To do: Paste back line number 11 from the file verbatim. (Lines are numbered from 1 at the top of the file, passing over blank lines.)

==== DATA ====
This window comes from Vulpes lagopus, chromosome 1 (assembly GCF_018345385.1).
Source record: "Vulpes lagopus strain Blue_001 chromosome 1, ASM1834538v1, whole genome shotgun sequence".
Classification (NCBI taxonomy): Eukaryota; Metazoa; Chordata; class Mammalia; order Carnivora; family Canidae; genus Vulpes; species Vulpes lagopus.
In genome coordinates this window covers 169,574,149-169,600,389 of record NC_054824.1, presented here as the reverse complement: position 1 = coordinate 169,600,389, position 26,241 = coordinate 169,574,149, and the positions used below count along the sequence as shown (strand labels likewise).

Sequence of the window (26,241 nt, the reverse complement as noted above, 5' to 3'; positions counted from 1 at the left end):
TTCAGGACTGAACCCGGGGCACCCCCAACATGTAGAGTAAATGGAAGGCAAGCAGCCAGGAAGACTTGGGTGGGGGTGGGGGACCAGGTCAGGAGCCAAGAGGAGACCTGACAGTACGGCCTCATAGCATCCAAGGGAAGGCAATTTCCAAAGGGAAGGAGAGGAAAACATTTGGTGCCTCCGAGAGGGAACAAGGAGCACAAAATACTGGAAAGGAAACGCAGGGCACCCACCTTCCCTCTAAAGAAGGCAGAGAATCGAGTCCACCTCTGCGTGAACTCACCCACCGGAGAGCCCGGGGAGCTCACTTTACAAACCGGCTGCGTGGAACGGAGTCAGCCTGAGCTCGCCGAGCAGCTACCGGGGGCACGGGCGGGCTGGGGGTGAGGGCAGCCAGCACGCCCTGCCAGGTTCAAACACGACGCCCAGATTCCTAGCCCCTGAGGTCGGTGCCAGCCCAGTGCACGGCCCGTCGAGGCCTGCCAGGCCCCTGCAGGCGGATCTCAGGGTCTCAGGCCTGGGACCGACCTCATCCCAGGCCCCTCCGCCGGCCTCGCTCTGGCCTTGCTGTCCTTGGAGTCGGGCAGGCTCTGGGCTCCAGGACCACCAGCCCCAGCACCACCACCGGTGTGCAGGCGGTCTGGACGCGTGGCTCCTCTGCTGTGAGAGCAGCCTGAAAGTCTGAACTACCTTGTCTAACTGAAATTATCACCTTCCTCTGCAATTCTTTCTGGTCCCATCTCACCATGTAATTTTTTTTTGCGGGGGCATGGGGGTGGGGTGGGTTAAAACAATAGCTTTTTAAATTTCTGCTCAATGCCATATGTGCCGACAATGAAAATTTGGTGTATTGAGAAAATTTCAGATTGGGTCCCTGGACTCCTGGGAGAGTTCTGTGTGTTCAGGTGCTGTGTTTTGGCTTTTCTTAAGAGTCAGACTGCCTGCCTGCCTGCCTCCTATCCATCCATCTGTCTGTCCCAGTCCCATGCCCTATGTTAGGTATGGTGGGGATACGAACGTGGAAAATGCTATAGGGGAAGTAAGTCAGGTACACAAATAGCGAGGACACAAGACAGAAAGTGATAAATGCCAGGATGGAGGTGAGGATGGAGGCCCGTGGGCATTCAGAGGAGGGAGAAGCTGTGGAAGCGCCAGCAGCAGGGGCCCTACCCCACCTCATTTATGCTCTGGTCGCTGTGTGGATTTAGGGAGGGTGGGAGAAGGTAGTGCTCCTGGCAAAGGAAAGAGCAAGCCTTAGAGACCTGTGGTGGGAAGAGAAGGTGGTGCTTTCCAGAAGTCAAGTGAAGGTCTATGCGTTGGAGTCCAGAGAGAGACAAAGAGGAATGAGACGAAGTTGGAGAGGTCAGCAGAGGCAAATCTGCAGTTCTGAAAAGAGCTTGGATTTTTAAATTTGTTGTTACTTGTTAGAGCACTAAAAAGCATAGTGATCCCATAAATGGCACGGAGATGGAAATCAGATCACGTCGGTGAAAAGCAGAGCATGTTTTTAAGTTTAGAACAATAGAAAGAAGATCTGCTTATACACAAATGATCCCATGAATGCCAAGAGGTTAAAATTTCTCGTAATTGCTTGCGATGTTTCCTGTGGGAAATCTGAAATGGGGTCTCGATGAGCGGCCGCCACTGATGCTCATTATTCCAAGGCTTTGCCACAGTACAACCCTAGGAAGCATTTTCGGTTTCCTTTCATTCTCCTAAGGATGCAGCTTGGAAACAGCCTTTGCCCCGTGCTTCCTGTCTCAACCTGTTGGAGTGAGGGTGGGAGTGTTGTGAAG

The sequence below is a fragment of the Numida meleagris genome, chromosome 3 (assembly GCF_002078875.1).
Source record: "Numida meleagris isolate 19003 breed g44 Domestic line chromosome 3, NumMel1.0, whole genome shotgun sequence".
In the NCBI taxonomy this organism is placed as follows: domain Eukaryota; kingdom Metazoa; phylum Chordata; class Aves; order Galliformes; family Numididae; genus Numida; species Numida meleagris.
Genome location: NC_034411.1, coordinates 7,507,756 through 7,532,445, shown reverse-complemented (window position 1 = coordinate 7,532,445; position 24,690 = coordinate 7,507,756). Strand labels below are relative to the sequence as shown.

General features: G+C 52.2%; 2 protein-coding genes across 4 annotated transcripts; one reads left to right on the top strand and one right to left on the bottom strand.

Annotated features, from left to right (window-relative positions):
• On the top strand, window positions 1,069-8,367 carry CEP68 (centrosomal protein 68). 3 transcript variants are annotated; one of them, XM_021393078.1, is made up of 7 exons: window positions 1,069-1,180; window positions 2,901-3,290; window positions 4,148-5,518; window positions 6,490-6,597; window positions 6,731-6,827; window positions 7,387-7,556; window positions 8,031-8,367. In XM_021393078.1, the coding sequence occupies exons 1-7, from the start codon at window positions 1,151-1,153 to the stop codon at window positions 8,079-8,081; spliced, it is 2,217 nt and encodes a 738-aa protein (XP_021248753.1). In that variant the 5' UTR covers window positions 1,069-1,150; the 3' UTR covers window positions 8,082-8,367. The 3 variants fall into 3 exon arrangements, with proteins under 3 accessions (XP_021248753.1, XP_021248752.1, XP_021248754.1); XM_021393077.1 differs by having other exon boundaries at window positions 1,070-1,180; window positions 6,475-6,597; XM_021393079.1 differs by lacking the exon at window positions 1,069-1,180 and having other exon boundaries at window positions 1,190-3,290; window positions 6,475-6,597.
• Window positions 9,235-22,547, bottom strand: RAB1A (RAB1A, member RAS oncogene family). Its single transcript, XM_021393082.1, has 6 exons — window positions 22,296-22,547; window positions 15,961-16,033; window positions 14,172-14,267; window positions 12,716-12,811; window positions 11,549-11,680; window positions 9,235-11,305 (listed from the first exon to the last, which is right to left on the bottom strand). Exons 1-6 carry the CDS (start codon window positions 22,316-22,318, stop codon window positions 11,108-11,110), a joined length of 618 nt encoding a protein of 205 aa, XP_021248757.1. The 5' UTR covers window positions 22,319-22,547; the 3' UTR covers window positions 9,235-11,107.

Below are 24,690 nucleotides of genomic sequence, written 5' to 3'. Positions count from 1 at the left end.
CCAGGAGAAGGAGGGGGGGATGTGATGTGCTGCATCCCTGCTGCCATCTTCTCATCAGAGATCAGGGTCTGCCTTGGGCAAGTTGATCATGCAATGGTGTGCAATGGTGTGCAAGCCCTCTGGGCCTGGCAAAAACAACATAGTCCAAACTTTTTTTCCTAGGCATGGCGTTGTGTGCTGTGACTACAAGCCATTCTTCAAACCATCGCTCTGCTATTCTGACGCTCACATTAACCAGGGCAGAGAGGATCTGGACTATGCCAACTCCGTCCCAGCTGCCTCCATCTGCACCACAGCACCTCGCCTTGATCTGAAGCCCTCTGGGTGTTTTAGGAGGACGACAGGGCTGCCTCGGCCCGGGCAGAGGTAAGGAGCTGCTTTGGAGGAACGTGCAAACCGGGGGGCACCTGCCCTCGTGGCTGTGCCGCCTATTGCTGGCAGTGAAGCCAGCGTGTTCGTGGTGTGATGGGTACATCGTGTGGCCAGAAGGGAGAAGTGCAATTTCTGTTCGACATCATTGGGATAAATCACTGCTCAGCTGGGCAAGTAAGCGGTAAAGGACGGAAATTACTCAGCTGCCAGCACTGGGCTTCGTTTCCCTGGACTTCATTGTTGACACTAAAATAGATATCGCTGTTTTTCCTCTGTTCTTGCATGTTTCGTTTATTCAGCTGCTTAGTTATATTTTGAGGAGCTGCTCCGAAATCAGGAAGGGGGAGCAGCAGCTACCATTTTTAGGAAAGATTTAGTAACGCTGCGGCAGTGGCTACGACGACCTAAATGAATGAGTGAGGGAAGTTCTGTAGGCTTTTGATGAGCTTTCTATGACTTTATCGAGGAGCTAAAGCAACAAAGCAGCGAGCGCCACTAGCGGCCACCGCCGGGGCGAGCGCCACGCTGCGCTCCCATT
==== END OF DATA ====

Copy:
General features: G+C 52.2%; 2 protein-coding genes across 4 annotated transcripts; one reads left to right on the top strand and one right to left on the bottom strand.